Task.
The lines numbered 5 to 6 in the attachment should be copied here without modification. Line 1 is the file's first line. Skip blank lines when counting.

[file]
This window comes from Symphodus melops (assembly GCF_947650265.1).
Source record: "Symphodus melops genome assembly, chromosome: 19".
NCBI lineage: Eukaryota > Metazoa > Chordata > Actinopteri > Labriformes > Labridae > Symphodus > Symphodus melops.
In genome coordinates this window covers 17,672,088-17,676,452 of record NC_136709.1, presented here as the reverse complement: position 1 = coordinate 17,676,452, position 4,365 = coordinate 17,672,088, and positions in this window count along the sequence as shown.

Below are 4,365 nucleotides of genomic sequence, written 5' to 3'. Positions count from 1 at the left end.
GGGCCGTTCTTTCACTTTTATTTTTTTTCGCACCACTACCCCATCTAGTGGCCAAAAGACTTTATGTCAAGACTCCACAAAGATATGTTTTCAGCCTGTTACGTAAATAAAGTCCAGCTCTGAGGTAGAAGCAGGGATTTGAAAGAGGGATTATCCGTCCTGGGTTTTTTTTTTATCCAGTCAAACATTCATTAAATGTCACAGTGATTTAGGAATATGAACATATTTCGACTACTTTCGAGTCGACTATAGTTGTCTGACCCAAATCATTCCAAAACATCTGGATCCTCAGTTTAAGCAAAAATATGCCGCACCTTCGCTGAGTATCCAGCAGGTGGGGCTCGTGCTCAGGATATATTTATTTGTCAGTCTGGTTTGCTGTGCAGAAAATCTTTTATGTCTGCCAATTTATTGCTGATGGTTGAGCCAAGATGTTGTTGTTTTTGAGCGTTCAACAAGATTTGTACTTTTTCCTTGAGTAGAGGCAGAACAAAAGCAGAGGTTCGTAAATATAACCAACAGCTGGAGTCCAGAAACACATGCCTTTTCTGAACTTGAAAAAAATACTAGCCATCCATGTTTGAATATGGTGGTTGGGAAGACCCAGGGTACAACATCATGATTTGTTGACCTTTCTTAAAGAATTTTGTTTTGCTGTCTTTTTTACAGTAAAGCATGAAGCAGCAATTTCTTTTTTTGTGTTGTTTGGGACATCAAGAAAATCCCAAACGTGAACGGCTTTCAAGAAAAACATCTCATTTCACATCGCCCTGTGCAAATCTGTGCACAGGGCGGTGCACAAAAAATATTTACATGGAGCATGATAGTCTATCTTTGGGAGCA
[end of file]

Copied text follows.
Below are 4,365 nucleotides of genomic sequence, written 5' to 3'. Positions count from 1 at the left end.
GGGCCGTTCTTTCACTTTTATTTTTTTTCGCACCACTACCCCATCTAGTGGCCAAAAGACTTTATGTCAAGACTCCACAAAGATATGTTTTCAGCCTGTTACGTAAATAAAGTCCAGCTCTGAGGTAGAAGCAGGGATTTGAAAGAGGGATTATCCGTCCTGGGTTTTTTTTTTATCCAGTCAAACATTCATTAAATGTCACAGTGATTTAGGAATATGAACATATTTCGACTACTTTCGAGTCGACTATAGTTGTCTGACCCAAATCATTCCAAAACATCTGGATCCTCAGTTTAAGCAAAAATATGCCGCACCTTCGCTGAGTATCCAGCAGGTGGGGCTCGTGCTCAGGATATATTTATTTGTCAGTCTGGTTTGCTGTGCAGAAAATCTTTTATGTCTGCCAATTTATTGCTGATGGTTGAGCCAAGATGTTGTTGTTTTTGAGCGTTCAACAAGATTTGTACTTTTTCCTTGAGTAGAGGCAGAACAAAAGCAGAGGTTCGTAAATATAACCAACAGCTGGAGTCCAGAAACACATGCCTTTTCTGAACTTGAAAAAAATACTAGCCATCCATGTTTGAATATGGTGGTTGGGAAGACCCAGGGTACAACATCATGATTTGTTGACCTTTCTTAAAGAATTTTGTTTTGCTGTCTTTTTTACAGTAAAGCATGAAGCAGCAATTTCTTTTTTTGTGTTGTTTGGGACATCAAGAAAATCCCAAACGTGAACGGCTTTCAAGAAAAACATCTCATTTCACATCGCCCTGTGCAAATCTGTGCACAGGGCGGTGCACAAAAAATATTTACATGGAGCATGATAGTCTATCTTTGGGAGCA